People initially apply for food stamps online or at a local DFCS office. After that, they are supposed to use the phone system to report changes in their finances or ask questions regarding the twice-yearly renewal process. Once a year, they must undergo a phone interview. Some complain that the call from DFCS does not come at the appointed time, and when they try to call the agency, they can’t get through.
The phone system also handles inquiries about Medicaid, child care benefits, Temporary Assistance for Needy Families and energy assistance. It has been phased in region-by-region across the state. Fulton and DeKalb counties were the first.
At the AJC’s request, the state provided two sets of numbers documenting the call center’s performance. They cover different types of calls and different time periods.
One, restricted to calls placed by recipients seeking a change in their benefits, shows that for the 12 months that ended in June, 41 percent of calls went unanswered. The other, including a wider array of calls and covering the past three months, shows that 65 percent of calls got no answer.
“The implementation has been a mess,” said Nancy Rhinehart, an attorney with Atlanta Legal Aid, who said she is representing an increasing number of people who feel the system has wrongly cancelled their benefits.
Even before the new call-in process rolled out, some workers were complaining that they were overwhelmed and the system was broken. In July, 2012, several Fulton County DFCS employees wrote federal officials that case managers were falsifying documents to justify wrongly withholding benefits.
“Case managers are falsely documenting that they are calling the customers, getting no answer from the customer, which then justifies them denying the (food stamp) application,” the workers wrote anonymously.
In response, state officials went to Fulton and interviewed 27 workers and supervisors. There were “no reports of falsification or intentional wrongdoing,” the state reported back to the feds.
Super calls the state probe superficial.
In the next few weeks, Cobb, Gwinnett, Rockdale, Henry and Clayton are expected to implement the call-in system. DFCS will add 100 temporary workers to help the 600 now handling calls, Hill said. Over time, it plans to add a more user-friendly phone menu and let callers get automated answers to certain inquiries.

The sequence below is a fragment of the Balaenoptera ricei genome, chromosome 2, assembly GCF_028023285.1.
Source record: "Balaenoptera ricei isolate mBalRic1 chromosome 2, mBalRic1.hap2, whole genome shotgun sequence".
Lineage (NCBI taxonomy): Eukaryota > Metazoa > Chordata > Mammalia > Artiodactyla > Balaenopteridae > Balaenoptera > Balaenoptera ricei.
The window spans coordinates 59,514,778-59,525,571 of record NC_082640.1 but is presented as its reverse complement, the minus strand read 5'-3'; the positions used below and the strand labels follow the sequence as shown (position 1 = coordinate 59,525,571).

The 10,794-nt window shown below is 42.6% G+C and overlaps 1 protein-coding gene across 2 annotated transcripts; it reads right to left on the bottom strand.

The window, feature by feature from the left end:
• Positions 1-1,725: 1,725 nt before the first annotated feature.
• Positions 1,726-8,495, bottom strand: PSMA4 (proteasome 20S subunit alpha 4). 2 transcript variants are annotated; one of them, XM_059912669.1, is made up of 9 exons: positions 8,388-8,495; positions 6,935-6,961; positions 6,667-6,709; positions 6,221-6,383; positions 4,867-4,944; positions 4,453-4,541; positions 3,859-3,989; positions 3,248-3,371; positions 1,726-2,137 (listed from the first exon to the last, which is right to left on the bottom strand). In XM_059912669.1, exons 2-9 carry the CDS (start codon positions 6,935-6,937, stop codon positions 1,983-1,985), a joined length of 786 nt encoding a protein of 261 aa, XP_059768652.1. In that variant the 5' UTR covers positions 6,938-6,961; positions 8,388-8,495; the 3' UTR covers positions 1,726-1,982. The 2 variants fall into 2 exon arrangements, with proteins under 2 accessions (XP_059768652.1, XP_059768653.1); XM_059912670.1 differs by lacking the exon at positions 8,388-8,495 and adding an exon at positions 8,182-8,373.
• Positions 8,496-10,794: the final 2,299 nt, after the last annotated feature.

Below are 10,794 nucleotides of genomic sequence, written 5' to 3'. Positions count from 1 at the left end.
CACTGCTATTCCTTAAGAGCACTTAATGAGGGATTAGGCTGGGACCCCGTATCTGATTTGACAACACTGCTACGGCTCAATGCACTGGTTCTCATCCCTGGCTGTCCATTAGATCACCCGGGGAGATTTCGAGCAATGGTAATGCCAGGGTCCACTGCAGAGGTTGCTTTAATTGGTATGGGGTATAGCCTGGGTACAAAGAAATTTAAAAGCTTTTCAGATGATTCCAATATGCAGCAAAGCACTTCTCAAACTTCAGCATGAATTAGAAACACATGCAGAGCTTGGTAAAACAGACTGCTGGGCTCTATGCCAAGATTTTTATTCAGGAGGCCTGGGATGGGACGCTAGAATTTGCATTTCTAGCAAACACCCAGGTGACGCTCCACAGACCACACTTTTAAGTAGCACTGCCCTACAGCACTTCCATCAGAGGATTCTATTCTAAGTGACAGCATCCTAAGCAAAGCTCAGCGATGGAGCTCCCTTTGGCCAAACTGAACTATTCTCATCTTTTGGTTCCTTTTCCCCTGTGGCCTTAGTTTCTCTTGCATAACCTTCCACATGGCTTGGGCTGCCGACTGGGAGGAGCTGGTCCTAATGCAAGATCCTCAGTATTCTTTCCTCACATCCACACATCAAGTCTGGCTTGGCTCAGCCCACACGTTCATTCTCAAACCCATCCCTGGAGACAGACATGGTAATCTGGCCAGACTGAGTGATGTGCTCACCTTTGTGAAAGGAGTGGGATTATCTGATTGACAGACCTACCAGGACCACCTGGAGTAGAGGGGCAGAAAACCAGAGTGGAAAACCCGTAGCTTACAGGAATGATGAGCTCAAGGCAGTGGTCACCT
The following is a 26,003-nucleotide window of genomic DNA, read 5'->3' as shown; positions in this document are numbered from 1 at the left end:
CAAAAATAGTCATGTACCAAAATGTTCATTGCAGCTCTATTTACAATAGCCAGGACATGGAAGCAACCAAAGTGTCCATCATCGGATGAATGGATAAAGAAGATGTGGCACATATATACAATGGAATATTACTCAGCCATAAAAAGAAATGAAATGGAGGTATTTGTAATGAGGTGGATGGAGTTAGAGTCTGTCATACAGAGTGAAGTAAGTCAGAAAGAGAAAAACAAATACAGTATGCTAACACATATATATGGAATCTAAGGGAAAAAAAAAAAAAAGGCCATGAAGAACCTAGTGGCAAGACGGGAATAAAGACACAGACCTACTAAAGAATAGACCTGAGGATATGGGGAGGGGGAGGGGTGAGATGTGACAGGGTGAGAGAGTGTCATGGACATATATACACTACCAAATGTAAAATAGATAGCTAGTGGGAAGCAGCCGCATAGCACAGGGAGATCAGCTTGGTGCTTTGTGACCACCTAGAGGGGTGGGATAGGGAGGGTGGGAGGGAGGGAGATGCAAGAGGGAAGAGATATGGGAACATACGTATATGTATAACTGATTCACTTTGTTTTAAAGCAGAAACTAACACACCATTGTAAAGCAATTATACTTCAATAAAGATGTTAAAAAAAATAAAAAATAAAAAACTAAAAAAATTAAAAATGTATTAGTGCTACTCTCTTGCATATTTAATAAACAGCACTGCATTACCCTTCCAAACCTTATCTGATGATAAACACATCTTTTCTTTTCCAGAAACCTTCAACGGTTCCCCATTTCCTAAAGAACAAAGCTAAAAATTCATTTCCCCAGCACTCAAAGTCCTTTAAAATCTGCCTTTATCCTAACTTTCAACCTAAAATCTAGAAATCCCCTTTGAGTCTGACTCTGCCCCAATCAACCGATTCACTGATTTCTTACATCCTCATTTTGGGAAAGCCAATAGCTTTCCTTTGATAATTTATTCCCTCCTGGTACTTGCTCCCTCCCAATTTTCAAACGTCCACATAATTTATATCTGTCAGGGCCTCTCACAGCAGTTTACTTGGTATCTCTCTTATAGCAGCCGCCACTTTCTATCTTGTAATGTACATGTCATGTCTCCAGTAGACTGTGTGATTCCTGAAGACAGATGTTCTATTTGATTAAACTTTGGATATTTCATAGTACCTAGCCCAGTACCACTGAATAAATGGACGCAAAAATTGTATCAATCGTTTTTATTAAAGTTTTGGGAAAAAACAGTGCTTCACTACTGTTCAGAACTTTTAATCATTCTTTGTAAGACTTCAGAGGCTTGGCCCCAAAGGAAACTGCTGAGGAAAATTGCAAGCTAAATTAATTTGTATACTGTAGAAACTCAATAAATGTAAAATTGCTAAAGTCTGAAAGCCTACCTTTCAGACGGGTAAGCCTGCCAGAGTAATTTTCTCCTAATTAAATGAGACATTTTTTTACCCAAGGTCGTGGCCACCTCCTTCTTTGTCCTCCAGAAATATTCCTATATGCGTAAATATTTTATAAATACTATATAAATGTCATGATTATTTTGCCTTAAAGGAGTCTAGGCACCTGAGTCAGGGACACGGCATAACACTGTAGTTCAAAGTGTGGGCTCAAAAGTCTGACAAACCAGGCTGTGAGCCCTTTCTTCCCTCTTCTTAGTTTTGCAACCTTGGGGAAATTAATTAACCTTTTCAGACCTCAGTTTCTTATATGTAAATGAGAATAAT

Rhinehart doesn’t believe 100 temp workers will fix the system. “There are so many holes in the process,” she said.
Roberta Lewis, who lives in the Valdosta area, said she longs for the days when she could simply talk to her own caseworker, rather than calling in to a phone line. She has liver disease and lives with her 22-year-old son who is developmentally disabled.
Calling every day to get some explanation of her benefits, Lewis said she has put the phone on speaker mode and waited as long as three hours. Twice a worker picked up, and sent her back to the beginning of the process.
“I’m about to cry,” said Lewis, 53. “I need a person to talk to. … I need help.”
Lewis said she tried going to the local DFCS office, only to be told there were no caseworkers available.
“They told me to call the number,” she said.
As for Lisa Eckman, she and her kids are living in an extended stay motel in Roswell. On Wednesday, their refrigerator held only a carton of eggs and a container of orange juice. The freezer was empty. She had some canned goods from the food pantry. The kids ate Hot Pockets for dinner.
Eckman, who’s been job hunting, thought she had an offer, but it fell through.
“My daughter’s been trying to sell her artwork because she wants to help,” Eckman said. “I don’t know what to do. I just want a job. I just want to get by like everybody else seems to do.”
The kids spotted a gray kitten in the motel parking lot, hungry and dirty, and they took him in.
She’s told them they can’t keep it.
Staff photographer Curtis Compton contributed to this report.